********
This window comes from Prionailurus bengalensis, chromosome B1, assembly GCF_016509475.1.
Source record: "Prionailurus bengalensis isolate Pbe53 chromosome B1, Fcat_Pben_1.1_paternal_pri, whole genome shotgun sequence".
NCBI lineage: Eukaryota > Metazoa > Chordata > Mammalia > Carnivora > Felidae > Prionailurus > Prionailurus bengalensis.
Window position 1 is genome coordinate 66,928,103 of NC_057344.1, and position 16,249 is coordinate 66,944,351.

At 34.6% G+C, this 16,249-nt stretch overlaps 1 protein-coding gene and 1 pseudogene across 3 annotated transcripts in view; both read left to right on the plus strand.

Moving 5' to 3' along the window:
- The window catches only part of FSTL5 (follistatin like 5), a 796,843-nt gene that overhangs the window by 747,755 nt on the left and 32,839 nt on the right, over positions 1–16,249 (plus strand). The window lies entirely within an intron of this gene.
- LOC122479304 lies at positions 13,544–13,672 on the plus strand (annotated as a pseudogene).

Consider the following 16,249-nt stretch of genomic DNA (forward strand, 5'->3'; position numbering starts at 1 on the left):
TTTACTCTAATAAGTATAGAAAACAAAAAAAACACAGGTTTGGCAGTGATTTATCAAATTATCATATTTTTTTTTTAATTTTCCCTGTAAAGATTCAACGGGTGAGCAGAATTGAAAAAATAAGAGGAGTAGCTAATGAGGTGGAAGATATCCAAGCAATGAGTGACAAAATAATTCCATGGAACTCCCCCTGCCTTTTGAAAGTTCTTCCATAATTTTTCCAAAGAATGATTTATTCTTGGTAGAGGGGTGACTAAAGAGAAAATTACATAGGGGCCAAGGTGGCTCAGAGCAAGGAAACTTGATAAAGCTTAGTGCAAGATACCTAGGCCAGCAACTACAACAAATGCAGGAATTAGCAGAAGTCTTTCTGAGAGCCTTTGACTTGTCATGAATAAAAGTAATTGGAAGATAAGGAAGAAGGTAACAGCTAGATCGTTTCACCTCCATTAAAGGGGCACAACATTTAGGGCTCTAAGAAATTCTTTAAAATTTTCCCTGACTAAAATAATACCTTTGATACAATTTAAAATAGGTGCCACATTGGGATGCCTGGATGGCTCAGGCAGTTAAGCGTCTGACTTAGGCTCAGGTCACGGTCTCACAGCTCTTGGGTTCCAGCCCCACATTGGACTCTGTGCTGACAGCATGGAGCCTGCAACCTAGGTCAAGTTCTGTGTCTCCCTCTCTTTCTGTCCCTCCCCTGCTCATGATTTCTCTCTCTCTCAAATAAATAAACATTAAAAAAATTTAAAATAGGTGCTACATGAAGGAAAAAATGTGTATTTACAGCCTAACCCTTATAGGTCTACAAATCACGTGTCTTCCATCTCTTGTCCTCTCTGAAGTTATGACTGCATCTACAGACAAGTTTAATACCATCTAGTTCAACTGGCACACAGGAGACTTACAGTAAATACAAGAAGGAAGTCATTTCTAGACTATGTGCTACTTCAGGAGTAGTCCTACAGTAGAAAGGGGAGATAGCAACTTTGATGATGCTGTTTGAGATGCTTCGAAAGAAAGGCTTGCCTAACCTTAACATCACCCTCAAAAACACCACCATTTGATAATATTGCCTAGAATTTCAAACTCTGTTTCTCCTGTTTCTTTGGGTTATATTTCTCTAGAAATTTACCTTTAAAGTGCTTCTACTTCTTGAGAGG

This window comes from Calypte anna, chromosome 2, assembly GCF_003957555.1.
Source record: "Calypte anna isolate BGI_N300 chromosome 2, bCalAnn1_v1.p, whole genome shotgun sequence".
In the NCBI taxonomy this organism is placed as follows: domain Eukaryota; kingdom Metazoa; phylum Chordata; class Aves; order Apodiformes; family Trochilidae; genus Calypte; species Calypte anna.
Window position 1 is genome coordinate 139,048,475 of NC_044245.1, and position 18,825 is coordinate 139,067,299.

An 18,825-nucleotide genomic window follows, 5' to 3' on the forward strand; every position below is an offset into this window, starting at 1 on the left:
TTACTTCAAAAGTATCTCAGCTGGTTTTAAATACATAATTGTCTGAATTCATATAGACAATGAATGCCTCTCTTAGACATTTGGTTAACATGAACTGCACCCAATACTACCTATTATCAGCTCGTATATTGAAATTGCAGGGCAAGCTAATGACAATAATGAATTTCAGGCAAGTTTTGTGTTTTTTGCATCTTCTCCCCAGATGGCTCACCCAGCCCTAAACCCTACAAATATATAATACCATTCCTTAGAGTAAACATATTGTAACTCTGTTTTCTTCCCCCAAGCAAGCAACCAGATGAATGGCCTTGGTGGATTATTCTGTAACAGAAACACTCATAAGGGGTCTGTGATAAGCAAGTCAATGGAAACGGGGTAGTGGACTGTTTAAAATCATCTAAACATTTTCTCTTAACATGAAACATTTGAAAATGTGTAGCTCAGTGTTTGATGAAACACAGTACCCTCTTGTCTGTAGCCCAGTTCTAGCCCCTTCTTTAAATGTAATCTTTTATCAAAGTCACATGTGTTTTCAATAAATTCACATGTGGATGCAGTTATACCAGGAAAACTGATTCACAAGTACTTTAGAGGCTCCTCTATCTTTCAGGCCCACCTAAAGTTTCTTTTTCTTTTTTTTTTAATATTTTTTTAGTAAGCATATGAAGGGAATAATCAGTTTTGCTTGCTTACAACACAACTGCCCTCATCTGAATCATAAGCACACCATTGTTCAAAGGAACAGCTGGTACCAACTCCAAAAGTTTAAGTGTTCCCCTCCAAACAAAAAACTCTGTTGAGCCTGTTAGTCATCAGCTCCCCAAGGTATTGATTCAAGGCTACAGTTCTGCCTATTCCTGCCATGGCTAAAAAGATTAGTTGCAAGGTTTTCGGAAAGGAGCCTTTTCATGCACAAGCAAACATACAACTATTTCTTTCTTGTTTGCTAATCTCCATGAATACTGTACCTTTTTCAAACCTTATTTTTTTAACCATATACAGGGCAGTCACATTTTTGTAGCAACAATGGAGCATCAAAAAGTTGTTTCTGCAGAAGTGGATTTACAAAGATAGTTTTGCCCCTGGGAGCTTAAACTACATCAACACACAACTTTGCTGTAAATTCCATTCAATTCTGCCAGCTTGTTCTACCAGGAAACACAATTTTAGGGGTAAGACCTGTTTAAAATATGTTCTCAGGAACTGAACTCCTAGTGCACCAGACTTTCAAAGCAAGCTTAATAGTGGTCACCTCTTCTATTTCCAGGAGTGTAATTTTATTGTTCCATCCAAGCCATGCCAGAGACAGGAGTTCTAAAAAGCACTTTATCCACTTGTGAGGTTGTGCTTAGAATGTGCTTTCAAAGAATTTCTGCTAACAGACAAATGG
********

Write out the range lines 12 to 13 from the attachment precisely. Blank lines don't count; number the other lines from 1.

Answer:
Source record: "Calypte anna isolate BGI_N300 chromosome 2, bCalAnn1_v1.p, whole genome shotgun sequence".
In the NCBI taxonomy this organism is placed as follows: domain Eukaryota; kingdom Metazoa; phylum Chordata; class Aves; order Apodiformes; family Trochilidae; genus Calypte; species Calypte anna.